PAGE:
ATHENS (Reuters) – EU shipping power Greece has told the European Commission that adding the industry to the bloc’s carbon emissions trading scheme should be proportionate and tightly enforced to secure a level playing field for the European fleet in global markets.
In a letter sent to Commission head Ursula von der Leyen, Greek Prime Minister Kyriakos Mitsotakis said that countries should also get back the revenue raised by the costs their ships would pay and that money should be spent on decarbonising maritime transport.
Greek-owned vessels represent 58% of the EU’s fleet, according to the Greek Shipowners Union.
Mitsotakis made a plea to Brussels to “engage at the earliest with the Greek authorities and with the shipping community, in order to find realistic and constructive solutions,” according to the letter.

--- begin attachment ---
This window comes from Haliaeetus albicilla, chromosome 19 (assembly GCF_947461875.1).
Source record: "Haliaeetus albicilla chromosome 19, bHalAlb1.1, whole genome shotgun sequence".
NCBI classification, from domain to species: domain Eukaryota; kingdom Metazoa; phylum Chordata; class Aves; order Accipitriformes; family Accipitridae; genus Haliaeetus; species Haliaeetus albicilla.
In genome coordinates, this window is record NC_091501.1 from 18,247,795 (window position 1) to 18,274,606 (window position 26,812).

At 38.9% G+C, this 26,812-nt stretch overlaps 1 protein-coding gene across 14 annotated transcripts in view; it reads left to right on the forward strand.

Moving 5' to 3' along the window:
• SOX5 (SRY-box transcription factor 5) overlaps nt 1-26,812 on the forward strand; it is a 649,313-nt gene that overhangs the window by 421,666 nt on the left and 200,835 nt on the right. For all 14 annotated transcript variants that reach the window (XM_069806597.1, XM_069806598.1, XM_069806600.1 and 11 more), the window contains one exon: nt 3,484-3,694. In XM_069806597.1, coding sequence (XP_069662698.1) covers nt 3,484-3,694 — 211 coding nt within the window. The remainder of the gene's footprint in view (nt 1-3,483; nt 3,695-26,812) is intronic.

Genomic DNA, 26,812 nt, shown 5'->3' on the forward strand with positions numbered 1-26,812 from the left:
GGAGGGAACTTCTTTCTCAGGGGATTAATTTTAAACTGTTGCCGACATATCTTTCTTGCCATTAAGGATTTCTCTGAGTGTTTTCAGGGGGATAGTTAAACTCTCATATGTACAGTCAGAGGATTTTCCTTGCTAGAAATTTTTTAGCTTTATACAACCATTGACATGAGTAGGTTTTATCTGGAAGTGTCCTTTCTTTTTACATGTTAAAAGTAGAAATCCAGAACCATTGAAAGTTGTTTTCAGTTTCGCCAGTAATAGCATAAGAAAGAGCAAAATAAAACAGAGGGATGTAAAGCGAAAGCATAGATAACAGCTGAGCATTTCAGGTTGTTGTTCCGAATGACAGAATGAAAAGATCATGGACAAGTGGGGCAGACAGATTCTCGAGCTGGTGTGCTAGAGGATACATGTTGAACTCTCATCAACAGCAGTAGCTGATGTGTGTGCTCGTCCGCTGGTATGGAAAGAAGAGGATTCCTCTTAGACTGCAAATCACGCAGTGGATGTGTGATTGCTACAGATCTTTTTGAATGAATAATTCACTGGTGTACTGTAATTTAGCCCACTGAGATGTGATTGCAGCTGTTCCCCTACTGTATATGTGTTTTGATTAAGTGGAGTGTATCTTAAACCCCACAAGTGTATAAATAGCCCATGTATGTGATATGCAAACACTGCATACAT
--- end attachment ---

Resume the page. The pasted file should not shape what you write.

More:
The European Commission this summer proposed including shipping in the EU carbon market for the first time.
Under the EU plan, shipping would be added to the European Union Emissions Trading System (ETS) gradually from 2023 and phased in over a three-year period.
Ship owners will have to buy permits under the ETS when their ships pollute or else face possible bans from EU ports.
The Commission said that the carbon market would apply to ships sailing within the European Union and 50% of emissions from international voyages starting and ending in the bloc.
EU countries are preparing to negotiate the EU’s package of new green policies, which they and European Parliament must both approve, with member states split over which measures to use to meet the bloc’s climate targets.
(Reporting by Angeliki Koutantou; Editing by Alison Williams)